Few Californians would disagree that their state is in a terrible mess, and that gridlock and partisanship in Sacramento have contributed to it. Whether people agree with Maldonado's prescription for change will be answered Tuesday, when voters will decide the fate of a ballot proposal, Proposition 14, that would dramatically change the way political candidates are nominated."




"Gay Couples Get Equal Tax Treatment" by Laura Meckler at wsj.com.

The Internal Revenue Service has ruled that same-sex couples must be treated the same as heterosexual couples under a feature of California tax law. Advocates for the change say it is the first time the agency has acknowledged gay couples as a unit for tax purposes.

The change reverses a 2006 IRS ruling and opens a tax benefit to many same-sex couples that wasn't available before. It may affect couples in Nevada and Washington state, as well.

Specifically, the agency said nearly 58,000 couples who are registered as domestic partners in California must combine their income and each report half of it on their separate tax returns. Same-sex couples account for an estimated 95% of the state's domestic partnerships; partnership status is also available to heterosexual couples in which one partner is over age 62.

'For the first time ever, I'm able to file federal taxes that, in a small way, acknowledges what's going on in my relationship,' said Eric Rey of Berkeley, Calif. Mr. Rey and his partner requested the IRS ruling, first during the Bush administration and again this year."




"Medical marijuana boom a boon for illegal, sometimes dangerous, cultivation" by Cecily Burt, Oakland Tribune.

"Buckingham Boulevard residents are hypervigilant about watching out for their neighborhood, quick to report anything suspicious. But a police detective's early morning knock at one neighbor's front door was the first clue that something illegal was happening inside the house across the street. The detective said there would be a raid, and suggested the neighbor might want to leave in case there was gunfire. When the man drove back up the canyon a few hours later, police were still hauling out marijuana plants, bags of buds, money and growing equipment from two expensive, hillside homes that had housed an extensive indoor pot farm.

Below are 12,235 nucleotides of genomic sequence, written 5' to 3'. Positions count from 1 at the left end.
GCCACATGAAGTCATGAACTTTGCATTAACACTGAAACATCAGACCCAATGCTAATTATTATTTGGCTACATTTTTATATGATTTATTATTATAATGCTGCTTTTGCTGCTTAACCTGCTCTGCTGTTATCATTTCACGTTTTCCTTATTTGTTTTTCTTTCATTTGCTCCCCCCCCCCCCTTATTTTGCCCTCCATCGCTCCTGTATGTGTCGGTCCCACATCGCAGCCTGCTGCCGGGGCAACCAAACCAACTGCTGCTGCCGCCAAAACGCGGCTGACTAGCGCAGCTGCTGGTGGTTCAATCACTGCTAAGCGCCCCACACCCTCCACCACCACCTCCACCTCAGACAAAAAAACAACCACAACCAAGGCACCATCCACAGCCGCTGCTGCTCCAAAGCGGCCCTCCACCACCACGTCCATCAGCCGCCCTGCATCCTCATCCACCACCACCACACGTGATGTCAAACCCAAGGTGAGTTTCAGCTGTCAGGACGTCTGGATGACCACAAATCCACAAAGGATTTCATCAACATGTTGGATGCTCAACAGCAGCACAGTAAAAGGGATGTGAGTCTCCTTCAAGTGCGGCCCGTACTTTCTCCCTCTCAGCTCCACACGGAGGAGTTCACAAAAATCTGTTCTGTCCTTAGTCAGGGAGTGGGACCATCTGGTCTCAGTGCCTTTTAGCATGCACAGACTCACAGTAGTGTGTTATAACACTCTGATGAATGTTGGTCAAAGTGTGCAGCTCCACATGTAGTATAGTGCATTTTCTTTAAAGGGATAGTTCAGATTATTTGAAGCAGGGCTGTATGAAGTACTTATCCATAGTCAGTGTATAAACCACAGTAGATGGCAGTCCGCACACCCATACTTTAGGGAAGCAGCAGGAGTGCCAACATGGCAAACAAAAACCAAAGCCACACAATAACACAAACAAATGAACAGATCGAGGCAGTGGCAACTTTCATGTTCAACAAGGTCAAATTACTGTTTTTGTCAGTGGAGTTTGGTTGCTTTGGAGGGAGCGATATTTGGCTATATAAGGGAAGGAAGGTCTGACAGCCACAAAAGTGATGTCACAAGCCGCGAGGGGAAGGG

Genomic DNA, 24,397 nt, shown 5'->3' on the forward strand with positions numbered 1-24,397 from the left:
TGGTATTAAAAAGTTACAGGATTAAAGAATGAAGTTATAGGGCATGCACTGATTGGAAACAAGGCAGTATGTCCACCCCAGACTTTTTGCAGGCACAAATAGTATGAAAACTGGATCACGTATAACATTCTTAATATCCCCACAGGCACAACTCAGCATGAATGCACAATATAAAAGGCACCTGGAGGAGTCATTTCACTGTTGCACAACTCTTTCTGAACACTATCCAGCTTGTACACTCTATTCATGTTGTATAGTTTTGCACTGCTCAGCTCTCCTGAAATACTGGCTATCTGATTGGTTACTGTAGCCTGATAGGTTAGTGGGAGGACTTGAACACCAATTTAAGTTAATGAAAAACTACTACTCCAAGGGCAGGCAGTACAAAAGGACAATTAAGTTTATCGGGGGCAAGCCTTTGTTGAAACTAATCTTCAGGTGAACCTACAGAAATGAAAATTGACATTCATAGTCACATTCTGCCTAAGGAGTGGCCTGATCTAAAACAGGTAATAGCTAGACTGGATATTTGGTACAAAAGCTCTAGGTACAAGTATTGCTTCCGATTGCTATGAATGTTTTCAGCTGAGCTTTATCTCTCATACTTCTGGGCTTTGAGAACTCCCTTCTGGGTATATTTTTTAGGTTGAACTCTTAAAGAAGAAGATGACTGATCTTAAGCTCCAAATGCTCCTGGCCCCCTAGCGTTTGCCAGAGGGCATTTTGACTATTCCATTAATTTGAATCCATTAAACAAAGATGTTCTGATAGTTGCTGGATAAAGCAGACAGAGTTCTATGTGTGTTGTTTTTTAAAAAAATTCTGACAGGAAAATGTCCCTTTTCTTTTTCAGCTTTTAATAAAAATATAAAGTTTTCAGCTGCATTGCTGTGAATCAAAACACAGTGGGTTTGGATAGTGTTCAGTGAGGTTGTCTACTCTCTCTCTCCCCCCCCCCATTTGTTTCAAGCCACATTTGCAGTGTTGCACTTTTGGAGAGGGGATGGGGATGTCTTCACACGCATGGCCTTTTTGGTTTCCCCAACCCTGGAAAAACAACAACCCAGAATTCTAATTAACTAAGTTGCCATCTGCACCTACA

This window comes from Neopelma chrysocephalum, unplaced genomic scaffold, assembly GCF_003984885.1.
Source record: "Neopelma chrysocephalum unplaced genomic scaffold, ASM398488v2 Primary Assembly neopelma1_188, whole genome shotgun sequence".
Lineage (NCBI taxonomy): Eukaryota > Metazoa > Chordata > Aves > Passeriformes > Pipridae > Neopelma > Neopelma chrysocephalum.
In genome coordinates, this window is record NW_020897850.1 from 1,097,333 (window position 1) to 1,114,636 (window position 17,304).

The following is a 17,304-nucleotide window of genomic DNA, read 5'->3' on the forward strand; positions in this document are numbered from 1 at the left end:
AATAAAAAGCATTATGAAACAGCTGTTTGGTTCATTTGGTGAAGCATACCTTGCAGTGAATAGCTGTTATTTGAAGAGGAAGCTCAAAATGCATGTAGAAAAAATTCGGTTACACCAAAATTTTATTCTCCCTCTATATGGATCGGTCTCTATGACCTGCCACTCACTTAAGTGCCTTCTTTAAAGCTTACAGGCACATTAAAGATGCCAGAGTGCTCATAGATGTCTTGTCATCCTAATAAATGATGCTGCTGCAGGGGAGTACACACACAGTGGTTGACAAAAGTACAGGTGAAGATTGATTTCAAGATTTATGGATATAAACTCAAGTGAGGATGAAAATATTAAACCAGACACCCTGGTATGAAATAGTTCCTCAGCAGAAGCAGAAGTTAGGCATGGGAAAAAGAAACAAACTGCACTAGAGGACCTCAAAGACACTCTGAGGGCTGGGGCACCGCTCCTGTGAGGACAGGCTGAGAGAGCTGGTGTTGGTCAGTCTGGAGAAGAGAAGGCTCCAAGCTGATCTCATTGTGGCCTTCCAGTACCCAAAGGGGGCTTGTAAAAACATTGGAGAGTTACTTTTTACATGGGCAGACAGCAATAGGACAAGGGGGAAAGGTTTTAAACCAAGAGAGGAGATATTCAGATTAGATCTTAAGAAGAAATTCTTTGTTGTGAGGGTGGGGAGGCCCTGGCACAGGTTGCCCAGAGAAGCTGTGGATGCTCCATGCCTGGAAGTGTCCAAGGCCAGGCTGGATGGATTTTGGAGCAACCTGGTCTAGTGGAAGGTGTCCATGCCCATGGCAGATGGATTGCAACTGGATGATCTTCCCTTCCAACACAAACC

'These people were growing $1 million worth of pot and I had no clue at all,' said the resident, who asked that his name not be used because the ringleader escaped during the police raid and has never been caught."



"Marijuana delivery services evade bans on dispensaries" by Gary Cohn and Michael Montgomery, California Watch at mercurynews.com.

"A flourishing and unregulated industry of pot delivery services is circumventing bans on storefront dispensaries and bringing medical marijuana directly to people's homes, offices and more unconventional locations across the state, records and interviews show.

The unfettered delivery of marijuana through hundreds of these services highlights how quickly California's pot industry is moving from the shadows and into uncharted legal territory. These new couriers include enterprising farmers, business entrepreneurs and even a former Los Angeles pot dealer methodically switching her former clients to legal patients."





"Higley schools pull space-search software from 5,000 computers" by Emily Gersema in The Arizona Republic.

"Thousands of Higley Unified School District computers have been cleared of software that helps scientists look for signs of life in outer space and that led to the arrest of a former district technologist.

Justin Greene, a Higley information technology director, says district computers have been programmed so that every time they are booted up, they automatically check for and remove the University of California-Berkeley software, BOINC.